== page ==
heddon bucktail

The last of the Heddon lures is a “OO” in Strawberry Spot. This lure came out in 1912 which seems to be latest lure in the tackle box. Cup rigged, high forehead,  and no name on props. It is 5 sided with belly weighted, 5 hooks, and 3 hand painted gill marks.

heddon 00

Now let’s take a look at some of the metal lures. There are two Delany Canadian lures to take a look at. William Delany was a jewelry maker in Cobourg Ontario Canada. Delany was born in 1834, and began manufacturing metal spoon lures in the 1890’s. Lures were available in silver, copper, and brass, and he had various sizes in plain, hammered, and ribbed. Some lures had bucktail and wool skirts.  According to Canadian collector Paul Briscoe, these are quite collectible.



Other metal spoon lures that are of interest are the W.T. Lowe and Skinner spoons. Although these NY metal lures are not as valuable as the Delany, they are still early 1900’s vintage.

all metal lures

The most intriguing non lures in the box have to be the line spools. After discussing these spools with noted line collector John Etchieson , John was able to make a few observations that were not known until these were revealed. These Cuttyhunk line spools according to John appeared in the 1910 Gladding catalog, but disappeared in the 1912 catalog!  Wow! Just made of 2 years, and in pristine condition!


cuttyhunk catalog

courtesy John Etchieson

Also, according to John, “The three line blocks of the Excelsior braided linen are also Gladding and have the early pre 1912 logo of two fish facing each other. By 1912 Gladding had adopted the famous large letter “G” logo that they used on their products until they finally went out of business.”

excelsior line

Our next piece happens to be a carded spinner/fly lure called the Water Witch Bass Spinner. After researching this one, I found that this lure was most likely tied by the famous Carrie Frost who was well known for this pattern and was active during this time frame.

water witch

Here is a little history on CJ Frost, courtesy of James Jordan.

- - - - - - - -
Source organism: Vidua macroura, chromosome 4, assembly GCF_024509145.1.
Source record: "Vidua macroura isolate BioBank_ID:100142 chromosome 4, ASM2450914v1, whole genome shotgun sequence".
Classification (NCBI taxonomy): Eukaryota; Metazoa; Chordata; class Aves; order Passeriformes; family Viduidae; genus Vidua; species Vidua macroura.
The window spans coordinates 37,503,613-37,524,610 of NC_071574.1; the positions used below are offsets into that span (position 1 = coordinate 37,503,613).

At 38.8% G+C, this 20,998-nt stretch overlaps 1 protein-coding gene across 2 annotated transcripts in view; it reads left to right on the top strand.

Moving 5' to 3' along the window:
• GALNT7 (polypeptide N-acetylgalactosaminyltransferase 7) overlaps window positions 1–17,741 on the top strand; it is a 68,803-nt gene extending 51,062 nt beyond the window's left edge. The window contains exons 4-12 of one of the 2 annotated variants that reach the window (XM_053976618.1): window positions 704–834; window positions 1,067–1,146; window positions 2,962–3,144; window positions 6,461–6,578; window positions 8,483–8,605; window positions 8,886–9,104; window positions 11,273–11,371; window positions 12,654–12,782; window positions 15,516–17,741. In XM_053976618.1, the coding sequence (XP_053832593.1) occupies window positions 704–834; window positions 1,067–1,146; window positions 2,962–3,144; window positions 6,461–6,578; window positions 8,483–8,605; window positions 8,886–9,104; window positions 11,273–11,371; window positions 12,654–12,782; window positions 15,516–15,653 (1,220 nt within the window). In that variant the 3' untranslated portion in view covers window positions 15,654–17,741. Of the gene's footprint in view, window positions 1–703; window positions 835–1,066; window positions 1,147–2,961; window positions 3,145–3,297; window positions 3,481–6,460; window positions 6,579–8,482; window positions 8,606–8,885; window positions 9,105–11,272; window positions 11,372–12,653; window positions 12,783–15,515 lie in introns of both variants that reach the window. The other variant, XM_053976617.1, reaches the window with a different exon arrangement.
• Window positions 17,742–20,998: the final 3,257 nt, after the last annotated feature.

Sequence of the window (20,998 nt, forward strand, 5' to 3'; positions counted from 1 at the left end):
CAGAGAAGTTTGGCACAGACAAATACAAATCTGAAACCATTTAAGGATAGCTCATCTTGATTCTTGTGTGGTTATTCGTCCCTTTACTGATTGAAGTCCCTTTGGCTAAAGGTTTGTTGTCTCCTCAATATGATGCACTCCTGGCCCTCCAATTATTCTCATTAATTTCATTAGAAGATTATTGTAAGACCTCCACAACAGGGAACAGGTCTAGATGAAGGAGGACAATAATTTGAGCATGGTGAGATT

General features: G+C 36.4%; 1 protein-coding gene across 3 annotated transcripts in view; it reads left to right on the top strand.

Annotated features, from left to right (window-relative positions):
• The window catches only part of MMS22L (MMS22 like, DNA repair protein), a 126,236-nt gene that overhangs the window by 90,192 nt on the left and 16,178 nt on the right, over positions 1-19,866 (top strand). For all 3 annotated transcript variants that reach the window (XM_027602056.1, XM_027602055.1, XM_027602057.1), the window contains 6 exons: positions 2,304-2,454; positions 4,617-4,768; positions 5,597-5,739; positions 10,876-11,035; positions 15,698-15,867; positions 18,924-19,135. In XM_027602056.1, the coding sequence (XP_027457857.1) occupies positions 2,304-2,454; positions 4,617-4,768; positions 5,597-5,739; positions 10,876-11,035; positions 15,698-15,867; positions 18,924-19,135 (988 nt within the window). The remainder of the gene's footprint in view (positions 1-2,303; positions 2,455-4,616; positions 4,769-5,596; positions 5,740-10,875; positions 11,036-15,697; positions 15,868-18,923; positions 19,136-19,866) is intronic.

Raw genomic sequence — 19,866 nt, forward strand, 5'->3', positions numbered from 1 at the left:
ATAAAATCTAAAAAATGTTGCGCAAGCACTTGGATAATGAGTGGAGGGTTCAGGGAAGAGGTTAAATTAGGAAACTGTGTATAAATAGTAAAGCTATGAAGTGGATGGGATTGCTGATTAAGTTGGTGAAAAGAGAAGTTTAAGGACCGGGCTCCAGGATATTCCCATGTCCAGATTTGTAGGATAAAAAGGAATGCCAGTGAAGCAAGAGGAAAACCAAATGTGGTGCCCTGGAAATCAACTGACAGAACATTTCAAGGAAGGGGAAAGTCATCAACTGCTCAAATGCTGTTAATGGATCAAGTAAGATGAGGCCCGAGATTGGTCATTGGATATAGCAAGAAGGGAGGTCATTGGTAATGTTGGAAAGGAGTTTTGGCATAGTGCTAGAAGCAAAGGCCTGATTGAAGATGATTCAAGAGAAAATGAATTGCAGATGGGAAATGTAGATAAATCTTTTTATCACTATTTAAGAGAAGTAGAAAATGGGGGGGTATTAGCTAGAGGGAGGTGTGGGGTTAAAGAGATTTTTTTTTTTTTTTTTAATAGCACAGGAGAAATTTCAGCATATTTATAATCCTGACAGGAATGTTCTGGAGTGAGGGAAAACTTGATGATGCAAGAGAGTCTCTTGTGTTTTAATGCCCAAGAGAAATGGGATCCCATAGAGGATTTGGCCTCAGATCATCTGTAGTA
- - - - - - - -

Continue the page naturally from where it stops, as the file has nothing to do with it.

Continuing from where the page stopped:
C.J. Frost Fishing Tackle

Born     in La Crosse, Wisconsin Oct. 14, 1868- Carrie J. Frost started tying flies     for her father. Initially C.J. tied flies in her home. After she put some     of her flies on the market for the public to buy, C.J. opened a store on     Jefferson St. in Stevens Point Wisconsin. Later she moved to a Normal Ave     location. Finally she had a new brick building built on Ellis Street.

In     1906 Her brother George W. Frost became involved in her business. In 1919     at the time of her retirement Carrie was employing 150 people in her     business named the C.J. frost Fishing Tackle Manufacturing Company. She     sold the business to a firm under the name of Frost Fishing Tackle Company     which was short lived. Her company eventually evolved into the Weber Tackle     Company at some time between 1919 and 1921.

Carrie     J. Frost has long been considered a pioneer for female business women and     the American Fly tying industry. Carrie passed on Oct. 7, 1937 leaving one     of the greatest tackle making legacies behind. She is no doubt responsible     for putting Stevens Point, Wisconsin on the map as the Fly making capital     of the World. Prior to her endeavors the majority of Flies cast by American     fly fishermen and women in the United States were imported from England.


Here is a picture of the Frost factory, and a similar Frost spinner

frost building


frost lure

The only reference to the lone bobber found in the box I could find was a catalog ad from the H.C. Evans Co in 1909. The Ad indicates a round cork, egg shaped, wood top float. It has the same design and size. This would be the #2 sizes or 2 inch.

The brass box swivels were also featured in the catalog, and these were sold through many hardware and sporting goods stores in the early teens.



Here are a few other miscellaneous items that were in the box. Rod tips, an interesting rod butt, some matches, and a tin candy case!

rod tips

Pacific Hardware carried these style rod mountings in 1909.

rod mountings catalog

This Fraser rod butt was patented in 1906.

fraser rod butt

rod butt patent

The Cigar Lights were made in Sweden, and quite collectible.

cigar lights

The two reels in the tackle box are a Hendrix and a Meiselbach Tripart. These both are early 1900 reels, and the Hendrix may even be 1800’s.

hendrix reel

tripart reel


I hope I was able to share some history that you all could enjoy. If you have any insights on any of the items in this article, please feel free to contact me any time.


Rick Osterholt



2 Responses to “Anatomy of a 100 year old tackle box”

  1. Jerry Mullis September 5, 2014 at 1:22 am #

    We were trying to find out much a copper tackle box was worth?

    • shurstrike September 5, 2014 at 11:17 am #

      Jerry, it is hard to say without seeing it. Send me an email with a picture if you can.